You know how many volunteers we recruited to work on SanctuaryRPG after it hit the front page of Reddit for the first time? Almost fifty. You know how many people went on to actually launch SanctuaryRPG: Black Edition on Steam? Six.Don’t get me wrong—we definitely couldn’t have done it without the contributions of each and every one of those people. But a lot of our team was made up of college-age (or younger) kids or people doing it part-time. They’re all credited in the game since they definitely helped out, but they weren’t as reliable and consistent as our core team.
Indie development is a hobby project for a lot of people, just like it was for me when I started work on SanctuaryRPG. Not a lot of people feel overly bullish about new projects, especially early on in the process. Unless you’ve got a team on payroll or you have an extraordinary track record and ability to motivate people, you’re going to find it difficult to build a reliable team.
If I had a dollar for every volunteer collaborator working for revenue share that’s ever fallen off the wagon on one of our projects, I’d have enough money to hire a full-time employee to do all their unfinished work. Trying to get people to squeeze in enough time and energy for your project while they’re working full time jobs, studying, or just generally busy is very hard. Be prepared to deal with flaky people, and have a backup plan in case anyone throws in the towel. Programming managers: be strict with your guidelines for commenting code. Having a programmer give up and leave behind badly documented code could be devastating for your project.
Have a very serious vetting process and make sure you trust your team and keep lines of communication open. Use transparent project management systems like Trello, and remind people of what they’re working toward. Ask for your team’s input as much as possible so they feel more involved in the process. Give your team, especially the artists and designers, some creative freedom so they feel more excited and produce higher quality, passion-driven work.
You’d think that the development team for a successful project that’s making money would be ultra-motivated and always grinding away, that things would get better once everyone started getting rewarded for all their hard work. Unfortunately, this isn’t the case. Once a team starts making money, the complacency kicks in. After having to work hard for no pay for a long time and finally releasing a game, the last thing anyone wants to do is keep working.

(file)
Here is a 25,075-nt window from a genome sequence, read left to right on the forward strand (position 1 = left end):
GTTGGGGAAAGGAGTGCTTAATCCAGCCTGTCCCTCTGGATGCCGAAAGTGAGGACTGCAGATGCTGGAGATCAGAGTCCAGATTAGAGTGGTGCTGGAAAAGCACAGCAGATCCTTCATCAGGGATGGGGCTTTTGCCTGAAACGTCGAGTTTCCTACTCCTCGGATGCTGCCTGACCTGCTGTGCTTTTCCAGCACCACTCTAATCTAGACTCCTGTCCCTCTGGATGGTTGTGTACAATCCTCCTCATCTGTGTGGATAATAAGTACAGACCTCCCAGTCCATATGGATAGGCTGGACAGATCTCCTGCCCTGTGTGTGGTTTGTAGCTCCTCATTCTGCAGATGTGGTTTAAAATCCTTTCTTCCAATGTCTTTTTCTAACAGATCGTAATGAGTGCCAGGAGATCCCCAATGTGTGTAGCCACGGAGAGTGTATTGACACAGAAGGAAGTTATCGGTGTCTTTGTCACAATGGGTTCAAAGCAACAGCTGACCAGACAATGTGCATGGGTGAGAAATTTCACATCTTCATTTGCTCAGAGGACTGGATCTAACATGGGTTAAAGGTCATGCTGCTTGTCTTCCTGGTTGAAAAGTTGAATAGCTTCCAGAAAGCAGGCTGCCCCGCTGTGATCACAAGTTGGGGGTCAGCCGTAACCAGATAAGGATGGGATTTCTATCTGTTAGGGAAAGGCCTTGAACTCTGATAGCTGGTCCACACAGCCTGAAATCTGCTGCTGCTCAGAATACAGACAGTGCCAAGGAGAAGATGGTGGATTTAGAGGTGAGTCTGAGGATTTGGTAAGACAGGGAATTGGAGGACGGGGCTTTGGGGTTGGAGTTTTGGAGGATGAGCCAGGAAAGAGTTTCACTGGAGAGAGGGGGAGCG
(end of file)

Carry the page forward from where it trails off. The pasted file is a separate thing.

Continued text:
Many people see the end goal of game development as shipping a product. In reality, the end goal of game development should be to ship a successful product and ensure that its long tail after launch is just as successful as its release. You want to be building a community around your game and brand, not just selling one game one time.
You’d be surprised how many developers get complacent once they get their first check from Steam or the App Store. They think their work is done now that the game is out, giving no regard to producing additional content or fixing issues. Make sure you can properly incentivize people in the long run and have them see that being active post-release is one of the only ways to make sure you keep making money.
Game developers have to deal with every “business-y” thing under the sun, from tax forms to copyright paperwork to receiving payment from storefronts. A lot of developers want to remain in a bubble of just programming and creating without thinking about their marketing and business obligations, but that’s how games fail to realize their potential (or accidentally end up committing tax fraud).
If you’re uncomfortable with the business aspects of running your company (yes, as an indie developer you are a company. Even if it’s just you, you are a company), then hire someone to help with them. Be it an accountant or lawyer you consult or a dedicated business guy on your team, it’s important to make sure you not only comply with your business obligations but also make the most of things like analytics, income statements, pricing strategy, and sales.